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Trust No One, Especially Yourself: A Parable

In his treatise debunking claims of a pre-Lovecraft Necronomicon, Dan Harms provides seven guidelines that are not only valuable to the evaluation of Necronomicon hoaxes but any extraordinary claim:

1. Be your own worst critic.
2. Get back to the original sources.
3. Go to alternative sources for corroborating information.
4. Break the rumor into smaller parts, and verify each part individually.
5. If you aren’t certain, assess the possibilities.
6. Recognize your limitations.
7. Don’t burn bridges for others.

Perhaps most important is the first, be your own worst critic. On that, Mr. Harms goes on to say: “The key to investigation is not to avoid believing anything, but to use your beliefs as a springboard. Examine them critically, and be prepared to argue for and against them…This provided a number of interesting avenues to explore, and left open the possibility of finding information that contradicts that which we hold dear.” Indeed, without the first guideline the rest are useless.

Human beings do not like to be wrong. We are naturally drawn to that which will confirm our beliefs, not challenge them. Such a behavior is not one that lends itself to the truth but to an insulation of belief. If you are not willing to critically examine your beliefs and accept the facts that challenge them, you will seek only what shields your beliefs.

Do not take this as a skeptic lecturing believers on how they should think and act. It is a flaw all humans possess, even those who think they are arguing for the cause of science, even those who should be embracing skepticism.

Case in point: a minor scandal that has developed within the Green movement. During a recent debate on Amy Goodman’s Democracy Now! broadcast, on the effects of the Fukushima nuclear disaster on future of nuclear power, environmental activist George Monbiot asked his opponent, anti-nuclear activist Dr. Helen Caldicott for the sources to back up her statements. When she provided these to Mr. Monbiot what he found disturbed him. He wrote in the Guardian:

“The anti-nuclear movement to which I once belonged has misled the world about the impacts of radiation on human health. The claims we have made are ungrounded in science, unsupportable when challenged and wildly wrong.”

Mr. Monbiot found that Dr. Caldicott’s claims about the dangers of nuclear energy were based more on opinion and hyperbole than scientific evidence. What scientific studies were citied were either twisted to fit Dr. Caldicott’s beliefs or completely contradicted them. Dr. Caldicott even cited a conspiracy as being responsible for inconsistencies between her beliefs and the data. Because this evidence, to use the term in the loosest and most perverted manner, fit a pre-established belief, the anti-nuclear-movement accepted it without question. As a result, purposeful and unintentional at the same, the movement misled the public and themselves. (Dr. Caldicott seems to have a history of making outrageous claims with little to no scientific-backing, such as that 300 Space Shuttle launches would destroy the Ozone Layer; as there have been some 130 shuttle launches combined with the many more other rocket launches since the beginning of human space-exploration, we can see how ridiculous this claim is)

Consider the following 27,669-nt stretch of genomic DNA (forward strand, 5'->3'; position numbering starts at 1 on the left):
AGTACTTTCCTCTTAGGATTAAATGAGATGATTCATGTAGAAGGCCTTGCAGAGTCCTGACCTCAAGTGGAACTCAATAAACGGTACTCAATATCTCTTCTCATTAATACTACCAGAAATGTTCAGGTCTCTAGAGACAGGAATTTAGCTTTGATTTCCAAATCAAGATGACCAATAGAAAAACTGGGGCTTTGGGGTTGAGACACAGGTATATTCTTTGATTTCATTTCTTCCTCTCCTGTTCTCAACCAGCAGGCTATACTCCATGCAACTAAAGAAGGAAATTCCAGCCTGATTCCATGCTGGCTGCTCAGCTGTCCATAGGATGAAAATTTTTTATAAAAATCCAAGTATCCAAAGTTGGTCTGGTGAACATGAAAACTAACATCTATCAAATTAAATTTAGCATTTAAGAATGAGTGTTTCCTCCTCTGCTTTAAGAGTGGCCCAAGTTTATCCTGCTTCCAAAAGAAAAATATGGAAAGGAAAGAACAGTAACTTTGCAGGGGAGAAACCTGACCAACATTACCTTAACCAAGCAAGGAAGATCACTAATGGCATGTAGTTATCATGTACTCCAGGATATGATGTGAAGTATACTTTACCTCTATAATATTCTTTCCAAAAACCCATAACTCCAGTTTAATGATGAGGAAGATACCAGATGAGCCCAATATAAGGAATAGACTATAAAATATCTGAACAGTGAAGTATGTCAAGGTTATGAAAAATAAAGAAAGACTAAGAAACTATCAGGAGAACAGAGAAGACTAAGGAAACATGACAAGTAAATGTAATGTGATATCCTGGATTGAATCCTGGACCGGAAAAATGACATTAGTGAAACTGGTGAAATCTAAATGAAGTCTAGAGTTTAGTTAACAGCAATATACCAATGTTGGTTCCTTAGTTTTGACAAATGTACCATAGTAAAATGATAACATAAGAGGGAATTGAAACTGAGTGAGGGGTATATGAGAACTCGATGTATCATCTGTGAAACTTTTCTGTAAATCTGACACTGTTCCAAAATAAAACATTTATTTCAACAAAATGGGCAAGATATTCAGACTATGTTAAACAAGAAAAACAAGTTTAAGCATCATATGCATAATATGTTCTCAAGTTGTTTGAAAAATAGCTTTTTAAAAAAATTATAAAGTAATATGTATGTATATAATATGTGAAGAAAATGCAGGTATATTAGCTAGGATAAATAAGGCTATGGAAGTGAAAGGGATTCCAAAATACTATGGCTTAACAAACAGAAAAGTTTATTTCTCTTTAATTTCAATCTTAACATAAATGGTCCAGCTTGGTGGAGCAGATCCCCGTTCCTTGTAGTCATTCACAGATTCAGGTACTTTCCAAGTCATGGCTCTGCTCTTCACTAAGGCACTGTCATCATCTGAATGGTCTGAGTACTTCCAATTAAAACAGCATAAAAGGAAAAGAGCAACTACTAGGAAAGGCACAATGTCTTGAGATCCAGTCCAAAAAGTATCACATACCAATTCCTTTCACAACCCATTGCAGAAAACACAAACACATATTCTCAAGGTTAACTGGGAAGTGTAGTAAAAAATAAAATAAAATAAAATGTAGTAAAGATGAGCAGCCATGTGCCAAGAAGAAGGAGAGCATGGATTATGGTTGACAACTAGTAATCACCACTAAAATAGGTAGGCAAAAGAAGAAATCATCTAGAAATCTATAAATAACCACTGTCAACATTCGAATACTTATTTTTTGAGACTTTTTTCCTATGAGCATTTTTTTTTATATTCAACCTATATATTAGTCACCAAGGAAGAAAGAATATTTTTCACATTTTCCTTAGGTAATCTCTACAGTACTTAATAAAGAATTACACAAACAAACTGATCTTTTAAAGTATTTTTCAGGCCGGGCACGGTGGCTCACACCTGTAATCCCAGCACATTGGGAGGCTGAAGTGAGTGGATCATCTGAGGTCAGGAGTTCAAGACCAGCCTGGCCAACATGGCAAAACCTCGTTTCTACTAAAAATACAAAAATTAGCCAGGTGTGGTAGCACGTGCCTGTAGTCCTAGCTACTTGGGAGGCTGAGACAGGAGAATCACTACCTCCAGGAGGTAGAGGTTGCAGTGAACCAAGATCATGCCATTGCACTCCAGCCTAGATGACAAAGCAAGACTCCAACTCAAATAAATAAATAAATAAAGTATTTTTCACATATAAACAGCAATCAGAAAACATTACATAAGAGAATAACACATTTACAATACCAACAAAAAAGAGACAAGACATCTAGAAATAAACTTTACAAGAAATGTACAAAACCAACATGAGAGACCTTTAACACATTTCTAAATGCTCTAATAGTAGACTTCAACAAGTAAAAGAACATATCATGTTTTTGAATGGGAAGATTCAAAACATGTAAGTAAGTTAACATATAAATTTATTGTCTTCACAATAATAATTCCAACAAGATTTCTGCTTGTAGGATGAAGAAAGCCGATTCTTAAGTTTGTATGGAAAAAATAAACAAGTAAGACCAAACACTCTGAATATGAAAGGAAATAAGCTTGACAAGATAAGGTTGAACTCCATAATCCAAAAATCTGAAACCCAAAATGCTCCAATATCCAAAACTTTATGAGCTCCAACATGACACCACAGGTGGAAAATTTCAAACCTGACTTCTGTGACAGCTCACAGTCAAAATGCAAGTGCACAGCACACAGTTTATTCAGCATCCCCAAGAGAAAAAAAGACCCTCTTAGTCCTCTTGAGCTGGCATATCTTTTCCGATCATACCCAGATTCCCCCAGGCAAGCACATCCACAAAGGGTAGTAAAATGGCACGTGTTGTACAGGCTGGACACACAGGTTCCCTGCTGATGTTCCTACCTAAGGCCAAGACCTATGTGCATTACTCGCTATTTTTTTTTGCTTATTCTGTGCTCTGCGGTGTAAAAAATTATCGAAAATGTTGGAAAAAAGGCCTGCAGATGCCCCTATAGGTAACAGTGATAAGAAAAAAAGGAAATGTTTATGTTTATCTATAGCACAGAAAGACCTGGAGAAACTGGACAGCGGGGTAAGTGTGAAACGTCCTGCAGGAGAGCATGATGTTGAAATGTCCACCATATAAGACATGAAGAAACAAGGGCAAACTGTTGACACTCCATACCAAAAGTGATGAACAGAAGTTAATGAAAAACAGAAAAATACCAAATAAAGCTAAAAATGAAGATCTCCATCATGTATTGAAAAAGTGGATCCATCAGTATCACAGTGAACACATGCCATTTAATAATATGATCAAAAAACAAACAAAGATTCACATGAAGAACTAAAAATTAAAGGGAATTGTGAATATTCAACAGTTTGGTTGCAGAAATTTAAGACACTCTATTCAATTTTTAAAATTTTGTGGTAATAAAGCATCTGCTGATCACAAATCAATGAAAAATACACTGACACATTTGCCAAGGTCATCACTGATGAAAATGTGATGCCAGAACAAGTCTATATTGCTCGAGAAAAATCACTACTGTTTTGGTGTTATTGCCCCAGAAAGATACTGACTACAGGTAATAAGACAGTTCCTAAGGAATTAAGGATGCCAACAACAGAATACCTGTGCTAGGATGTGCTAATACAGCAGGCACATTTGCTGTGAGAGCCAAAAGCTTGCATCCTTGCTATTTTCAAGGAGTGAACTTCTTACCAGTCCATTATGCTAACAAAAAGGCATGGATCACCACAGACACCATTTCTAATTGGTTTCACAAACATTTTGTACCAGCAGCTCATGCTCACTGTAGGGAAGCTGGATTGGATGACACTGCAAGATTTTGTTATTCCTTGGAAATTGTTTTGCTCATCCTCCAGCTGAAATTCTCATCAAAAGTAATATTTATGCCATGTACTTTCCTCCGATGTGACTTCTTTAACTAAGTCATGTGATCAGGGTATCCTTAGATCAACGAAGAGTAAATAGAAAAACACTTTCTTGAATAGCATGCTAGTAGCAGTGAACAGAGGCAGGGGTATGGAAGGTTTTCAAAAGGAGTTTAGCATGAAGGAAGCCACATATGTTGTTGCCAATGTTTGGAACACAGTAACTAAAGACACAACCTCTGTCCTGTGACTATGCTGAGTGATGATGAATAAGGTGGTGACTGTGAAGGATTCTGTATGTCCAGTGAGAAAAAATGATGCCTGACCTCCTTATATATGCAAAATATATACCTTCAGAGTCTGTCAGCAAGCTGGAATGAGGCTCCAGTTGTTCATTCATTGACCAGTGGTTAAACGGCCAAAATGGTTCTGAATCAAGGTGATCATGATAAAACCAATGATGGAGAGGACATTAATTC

Mr. Monbiot goes on to say:

“Failing to provide sources, refuting data with anecdote, cherry-picking studies, scorning the scientific consensus, invoking a cover-up to explain it: all this is horribly familiar. These are the habits of climate change deniers, against which the green movement has struggled valiantly, calling science to its aid. It is distressing to discover that when the facts don’t suit them, members of this movement resort to the follies they have denounced.”

This should also seem very familiar to anyone who has spent any amount of time wading through the waste that pollutes the fields of conspiracy and UFO studies. How often do we see what Mr. Manbiot described above? Instead of embracing the evidence, how often do we see someone insulate themselves from it? The maxim taught to us by The X-Files remains true still today, even if they left off the most important part, “especially yourself.” We are our own biggest obstacle in pursuit of the truth. An unwillingness to examine your own beliefs and that which confirms them, only leads to self-delusion masquerading as “truth”.


The Necronomicon Files: The Truth Behind the Legend, by Daniel Harms and John Wisdom Gonce III.
"Evidence Meltdown", George Monbiot.

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